Sayadaw U Sujana

university, graduating with a master’s degree in library science. Later, he ordained as a monk and a couple of years ago he established his own monastery east of Mandalay at the foot of the Shan Hills. When Sayadaw U Indaka asked him last year to be in charge of the Education Fund, he was very happy to do so because he personally knows what it means to be deprived of education. So several times per year he travels to Thaleba and hands out books, note-books, pens, pencils, or uniforms and makes sure that the necessary fees are paid. His heartfelt wish and selfless effort to enable as many children as possible to get an education or to learn a skill became obvious to us from the following incident that he shared. About ten years ago he visited a remote area near Putao, in Upper Burma. One day he was in a small and poor village where many people were not Buddhists and, as a result, had not been exposed to monks in the same way as it is usual in other parts of Burma. Usually, Burmese people know that monks can only eat what they have been offered, but most of the people in this area were not aware that Buddhist monks are not allowed to cook, or to eat after twelve noon. So on that day it was late and it looked as if nobody was going to offer food to Sayadaw U Sujana. But then a young girl who was about ten years old approached him and offered a simple meal. Sayadaw U Sujana had never forgotten this simple act of generosity and was ever grateful to this girl. About two years ago he tried to find out whether that she was still living in that village and what she was doing. He actually managed to trace her, and out of gratitude for that one meal he offered her a training course in Mandalay to become a seam-stress. Not so long ago she completed her training and returned to her village where she is now running a tailor shop. In his new monastery, Sayadaw U Sujana is supporting nine children from nearby villages. He offers them accommodation, food, and – most important – education because the parents are so poor that they do not have the necessary means to take good care of their children. Sayadaw told us that there are sixteen more kids in the villages nearby who cannot go to school and that he wants to support them in their education. We happily offered a donation to set up an Education Fund, contributed to a new and much needed well on the monastery compound, and offered school uniforms to the students.

Some of the students at Sayadaw U Sujana’s monastery listening to his explanations

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Daw Vathou
Daw Vathou is a volunteer helper at CMMC. She works in the kitchen cooking for the foreign meditators and for Sayadaw. Many foreigners have come to appreciate her cooking, as it is not as spicy and oily as Burmese food normally is. She does her work with great dedication and is eager to provide good nutritious food to those who come to practise meditation from far away. Last year her husband Daw Vathou with her two had an accident and grand children damaged his ankle. The recovery took a long time and still now he is unable to continue his work as a carpenter. The family now depends on the incomes of Daw Vathou’s daughter and son-in-law which are just enough to keep them going. But it is not enough for anything else. On a visit to her house we noticed that their bamboo The new house is under hut is falling apart and would no longer keep them dry construction in the upcoming rainy season. Because Daw Vathou and her family had not been included in our ‘house in front: the little open platform building and repairing project’ last year, we decided to offer them enough to build a new bamboo house. The joy and surprise were great when we gave the donation to her! For us the cost seemed quite inexpensive for an entire house (the equivalent of only about 450 US$), but for this family, it is a small fortune. Her husband organised the building materials and hired a worker for the construction of their The two kids playing in the new home. After most of the unfinished house old structure had been pulled down and the new one was not yet up, the whole family had to sleep on a little open platform right next to the dusty street The new house from behind for a couple of nights. But now they enjoy their new and more spacious home.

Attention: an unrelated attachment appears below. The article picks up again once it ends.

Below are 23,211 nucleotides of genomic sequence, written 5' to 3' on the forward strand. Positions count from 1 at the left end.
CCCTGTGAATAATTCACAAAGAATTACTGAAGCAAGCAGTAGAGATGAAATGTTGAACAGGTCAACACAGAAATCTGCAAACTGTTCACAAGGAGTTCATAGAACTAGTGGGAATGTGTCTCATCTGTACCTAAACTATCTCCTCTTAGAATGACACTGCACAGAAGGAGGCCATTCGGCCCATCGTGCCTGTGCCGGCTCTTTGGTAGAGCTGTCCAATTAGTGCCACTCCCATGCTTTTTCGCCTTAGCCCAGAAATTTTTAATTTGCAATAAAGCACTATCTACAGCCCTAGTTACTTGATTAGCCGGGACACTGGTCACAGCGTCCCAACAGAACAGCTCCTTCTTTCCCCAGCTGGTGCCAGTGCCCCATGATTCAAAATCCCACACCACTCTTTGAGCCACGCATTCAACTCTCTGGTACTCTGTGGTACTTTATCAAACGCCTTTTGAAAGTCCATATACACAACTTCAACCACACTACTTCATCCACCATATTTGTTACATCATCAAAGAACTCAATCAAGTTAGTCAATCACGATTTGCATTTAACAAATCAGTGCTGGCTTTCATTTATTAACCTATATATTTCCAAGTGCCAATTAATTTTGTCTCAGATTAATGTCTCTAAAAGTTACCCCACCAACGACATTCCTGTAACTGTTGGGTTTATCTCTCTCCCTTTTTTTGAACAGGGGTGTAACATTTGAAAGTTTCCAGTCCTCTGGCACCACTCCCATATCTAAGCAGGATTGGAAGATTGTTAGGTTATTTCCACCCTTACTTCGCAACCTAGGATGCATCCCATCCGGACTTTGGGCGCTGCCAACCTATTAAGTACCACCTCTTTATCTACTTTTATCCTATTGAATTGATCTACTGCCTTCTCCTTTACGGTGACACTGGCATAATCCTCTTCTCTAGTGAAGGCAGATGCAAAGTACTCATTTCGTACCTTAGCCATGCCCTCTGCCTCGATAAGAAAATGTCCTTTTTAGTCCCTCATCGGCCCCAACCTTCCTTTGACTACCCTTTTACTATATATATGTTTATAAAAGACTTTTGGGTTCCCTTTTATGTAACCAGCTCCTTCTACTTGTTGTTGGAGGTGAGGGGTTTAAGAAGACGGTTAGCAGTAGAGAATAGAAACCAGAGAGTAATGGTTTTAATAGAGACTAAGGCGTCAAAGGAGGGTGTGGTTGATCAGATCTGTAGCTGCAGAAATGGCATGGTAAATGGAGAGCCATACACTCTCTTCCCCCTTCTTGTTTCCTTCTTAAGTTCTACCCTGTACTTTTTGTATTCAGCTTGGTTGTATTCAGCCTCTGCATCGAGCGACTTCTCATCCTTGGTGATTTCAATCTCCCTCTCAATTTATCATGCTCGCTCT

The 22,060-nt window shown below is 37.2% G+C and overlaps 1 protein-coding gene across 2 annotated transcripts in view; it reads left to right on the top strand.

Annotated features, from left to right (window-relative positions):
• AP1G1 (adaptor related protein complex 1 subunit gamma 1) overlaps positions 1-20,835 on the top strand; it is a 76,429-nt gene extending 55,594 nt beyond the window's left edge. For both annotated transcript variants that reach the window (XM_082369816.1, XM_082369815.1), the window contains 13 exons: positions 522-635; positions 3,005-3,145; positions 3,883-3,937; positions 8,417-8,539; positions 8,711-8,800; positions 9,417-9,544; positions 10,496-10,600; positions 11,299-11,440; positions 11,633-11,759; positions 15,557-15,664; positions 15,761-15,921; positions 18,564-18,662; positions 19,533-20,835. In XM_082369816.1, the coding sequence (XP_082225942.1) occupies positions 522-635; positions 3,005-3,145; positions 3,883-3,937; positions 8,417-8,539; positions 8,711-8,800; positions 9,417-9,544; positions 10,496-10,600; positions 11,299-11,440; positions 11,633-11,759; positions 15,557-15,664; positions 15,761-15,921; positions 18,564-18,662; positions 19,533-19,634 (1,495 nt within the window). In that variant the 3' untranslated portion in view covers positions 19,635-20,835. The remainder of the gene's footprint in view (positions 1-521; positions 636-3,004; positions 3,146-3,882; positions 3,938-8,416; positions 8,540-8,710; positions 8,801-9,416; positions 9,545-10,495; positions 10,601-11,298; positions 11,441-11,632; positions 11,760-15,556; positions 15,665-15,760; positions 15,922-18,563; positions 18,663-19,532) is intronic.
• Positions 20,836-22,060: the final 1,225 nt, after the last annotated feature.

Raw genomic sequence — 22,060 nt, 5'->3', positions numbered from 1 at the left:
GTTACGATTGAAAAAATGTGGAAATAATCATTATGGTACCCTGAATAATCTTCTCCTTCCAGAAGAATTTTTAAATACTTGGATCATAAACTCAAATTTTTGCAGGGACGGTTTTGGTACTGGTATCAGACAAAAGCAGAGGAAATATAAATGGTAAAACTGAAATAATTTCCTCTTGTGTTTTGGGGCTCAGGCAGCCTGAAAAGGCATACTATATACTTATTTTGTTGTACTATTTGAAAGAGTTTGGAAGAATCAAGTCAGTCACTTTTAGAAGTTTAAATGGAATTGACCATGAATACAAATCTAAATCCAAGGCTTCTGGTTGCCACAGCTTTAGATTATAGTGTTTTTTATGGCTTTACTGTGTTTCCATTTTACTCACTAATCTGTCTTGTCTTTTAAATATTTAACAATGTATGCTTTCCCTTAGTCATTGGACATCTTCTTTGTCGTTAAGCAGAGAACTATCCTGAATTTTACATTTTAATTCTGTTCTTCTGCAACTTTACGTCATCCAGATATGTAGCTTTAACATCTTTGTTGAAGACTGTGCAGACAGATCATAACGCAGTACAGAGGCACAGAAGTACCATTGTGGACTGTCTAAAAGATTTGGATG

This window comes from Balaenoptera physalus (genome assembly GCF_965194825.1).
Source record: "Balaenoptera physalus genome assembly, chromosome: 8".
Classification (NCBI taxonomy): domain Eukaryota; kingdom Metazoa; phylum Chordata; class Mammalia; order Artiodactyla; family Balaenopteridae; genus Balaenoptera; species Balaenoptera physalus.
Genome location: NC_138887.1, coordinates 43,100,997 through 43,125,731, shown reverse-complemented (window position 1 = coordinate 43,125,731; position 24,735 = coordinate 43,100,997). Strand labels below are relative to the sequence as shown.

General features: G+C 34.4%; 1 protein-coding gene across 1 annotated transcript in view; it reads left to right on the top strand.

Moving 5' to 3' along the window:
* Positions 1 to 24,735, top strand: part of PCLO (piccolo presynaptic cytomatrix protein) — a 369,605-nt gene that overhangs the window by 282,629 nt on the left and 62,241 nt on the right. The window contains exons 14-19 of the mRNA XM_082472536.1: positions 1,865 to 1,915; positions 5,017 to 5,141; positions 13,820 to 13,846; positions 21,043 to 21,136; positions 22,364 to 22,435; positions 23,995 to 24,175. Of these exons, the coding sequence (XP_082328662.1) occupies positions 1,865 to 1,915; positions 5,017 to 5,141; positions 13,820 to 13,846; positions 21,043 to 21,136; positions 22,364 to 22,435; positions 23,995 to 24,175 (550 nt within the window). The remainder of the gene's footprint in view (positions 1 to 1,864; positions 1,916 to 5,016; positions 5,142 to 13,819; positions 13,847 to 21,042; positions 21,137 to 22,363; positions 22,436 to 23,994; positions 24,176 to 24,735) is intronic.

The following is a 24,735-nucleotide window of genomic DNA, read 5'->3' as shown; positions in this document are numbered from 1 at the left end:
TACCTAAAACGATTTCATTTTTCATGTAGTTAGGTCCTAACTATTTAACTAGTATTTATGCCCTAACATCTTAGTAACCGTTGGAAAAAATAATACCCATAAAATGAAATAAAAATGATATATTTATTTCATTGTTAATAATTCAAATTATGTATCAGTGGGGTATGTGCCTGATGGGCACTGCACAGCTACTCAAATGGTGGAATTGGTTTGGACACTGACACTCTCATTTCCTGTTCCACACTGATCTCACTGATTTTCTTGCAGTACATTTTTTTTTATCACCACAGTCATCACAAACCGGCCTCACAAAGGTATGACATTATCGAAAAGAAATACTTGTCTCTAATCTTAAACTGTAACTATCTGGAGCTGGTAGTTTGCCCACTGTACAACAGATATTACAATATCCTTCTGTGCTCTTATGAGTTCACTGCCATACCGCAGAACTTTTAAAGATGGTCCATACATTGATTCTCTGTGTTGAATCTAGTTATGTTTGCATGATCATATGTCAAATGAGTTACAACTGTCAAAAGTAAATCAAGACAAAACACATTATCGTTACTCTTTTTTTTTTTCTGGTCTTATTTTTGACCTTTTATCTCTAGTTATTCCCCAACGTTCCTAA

The Old Couple
Last year we told you about the old couple living near CMMC (see Metta In Action Update “Home – Sweet Home”). U Pi Nan and Daw Nan Aye Kyi are still relatively healthy in spite of their ‘handicaps’: U Pi Nan’s eye-sight is not good, and Daw Nan Aye Kyi is almost deaf. But the 75-year-old grandmother still grows her plants and sells them at the market. Her meagre income is far from being enough to pay for the rent of the land they live on, their daily food, and other expenses. Unlike most elders in Burma, the old couple is not supported by children; but they are lucky that the neighbours take care of them, giving them some rice, curries, washing powder, or a new blouse. 5

However, to come up for the monthly rent of the land is a big challenge for this couple (in Burma, many people just rent the land and then have to build their own house). In order to take this burden from them, we offered to pay for it a second time. On an appointed day we met their land-lady at the old couple’s bamboo house and gave her the rent for another year. This was witnessed by many of the neighbours who poked in their heads through the door to watch the proceedings. This is not uncommon U Pi Nan tries to form a smile on his wife's face or impolite in Burma; the houses On the table: small offerings to the old couple, are always open and any visitor or including a solar lamp neighbour can come in. There is no sense of privacy as we have in the West! It was obvious that all the neighbours were very happy on behalf of the old couple. They do as much as they can but are glad and relieved when others contribute to keep ‘grandma’ and ‘grandpa’ going.